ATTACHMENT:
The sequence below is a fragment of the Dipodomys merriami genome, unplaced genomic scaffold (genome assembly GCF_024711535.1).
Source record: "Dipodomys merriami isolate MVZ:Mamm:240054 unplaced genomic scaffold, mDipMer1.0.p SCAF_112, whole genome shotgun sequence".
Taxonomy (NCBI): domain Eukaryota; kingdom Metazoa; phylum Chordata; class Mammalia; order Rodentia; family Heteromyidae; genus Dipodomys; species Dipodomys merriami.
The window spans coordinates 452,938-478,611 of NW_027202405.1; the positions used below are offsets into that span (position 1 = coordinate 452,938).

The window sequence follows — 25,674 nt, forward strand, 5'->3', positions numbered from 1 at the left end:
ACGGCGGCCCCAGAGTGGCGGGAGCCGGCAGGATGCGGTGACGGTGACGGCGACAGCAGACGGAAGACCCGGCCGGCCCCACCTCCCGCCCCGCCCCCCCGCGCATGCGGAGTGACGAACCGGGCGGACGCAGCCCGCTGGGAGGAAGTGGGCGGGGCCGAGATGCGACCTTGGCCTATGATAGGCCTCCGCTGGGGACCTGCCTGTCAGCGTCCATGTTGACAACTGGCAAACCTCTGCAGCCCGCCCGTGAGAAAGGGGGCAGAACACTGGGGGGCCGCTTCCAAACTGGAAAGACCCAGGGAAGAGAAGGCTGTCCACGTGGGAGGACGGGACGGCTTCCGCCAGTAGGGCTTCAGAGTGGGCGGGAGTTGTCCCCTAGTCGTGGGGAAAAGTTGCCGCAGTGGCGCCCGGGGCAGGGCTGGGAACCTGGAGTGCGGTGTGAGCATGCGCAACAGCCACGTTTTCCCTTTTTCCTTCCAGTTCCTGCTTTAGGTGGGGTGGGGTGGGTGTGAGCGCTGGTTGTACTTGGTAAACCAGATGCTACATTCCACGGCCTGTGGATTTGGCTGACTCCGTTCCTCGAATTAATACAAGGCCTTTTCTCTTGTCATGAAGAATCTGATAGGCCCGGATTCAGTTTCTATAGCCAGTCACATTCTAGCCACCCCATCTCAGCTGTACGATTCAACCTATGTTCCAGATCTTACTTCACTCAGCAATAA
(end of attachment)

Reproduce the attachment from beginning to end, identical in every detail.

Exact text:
The sequence below is a fragment of the Dipodomys merriami genome, unplaced genomic scaffold (genome assembly GCF_024711535.1).
Source record: "Dipodomys merriami isolate MVZ:Mamm:240054 unplaced genomic scaffold, mDipMer1.0.p SCAF_112, whole genome shotgun sequence".
Taxonomy (NCBI): domain Eukaryota; kingdom Metazoa; phylum Chordata; class Mammalia; order Rodentia; family Heteromyidae; genus Dipodomys; species Dipodomys merriami.
The window spans coordinates 452,938-478,611 of NW_027202405.1; the positions used below are offsets into that span (position 1 = coordinate 452,938).

The window sequence follows — 25,674 nt, forward strand, 5'->3', positions numbered from 1 at the left end:
ACGGCGGCCCCAGAGTGGCGGGAGCCGGCAGGATGCGGTGACGGTGACGGCGACAGCAGACGGAAGACCCGGCCGGCCCCACCTCCCGCCCCGCCCCCCCGCGCATGCGGAGTGACGAACCGGGCGGACGCAGCCCGCTGGGAGGAAGTGGGCGGGGCCGAGATGCGACCTTGGCCTATGATAGGCCTCCGCTGGGGACCTGCCTGTCAGCGTCCATGTTGACAACTGGCAAACCTCTGCAGCCCGCCCGTGAGAAAGGGGGCAGAACACTGGGGGGCCGCTTCCAAACTGGAAAGACCCAGGGAAGAGAAGGCTGTCCACGTGGGAGGACGGGACGGCTTCCGCCAGTAGGGCTTCAGAGTGGGCGGGAGTTGTCCCCTAGTCGTGGGGAAAAGTTGCCGCAGTGGCGCCCGGGGCAGGGCTGGGAACCTGGAGTGCGGTGTGAGCATGCGCAACAGCCACGTTTTCCCTTTTTCCTTCCAGTTCCTGCTTTAGGTGGGGTGGGGTGGGTGTGAGCGCTGGTTGTACTTGGTAAACCAGATGCTACATTCCACGGCCTGTGGATTTGGCTGACTCCGTTCCTCGAATTAATACAAGGCCTTTTCTCTTGTCATGAAGAATCTGATAGGCCCGGATTCAGTTTCTATAGCCAGTCACATTCTAGCCACCCCATCTCAGCTGTACGATTCAACCTATGTTCCAGATCTTACTTCACTCAGCAATAA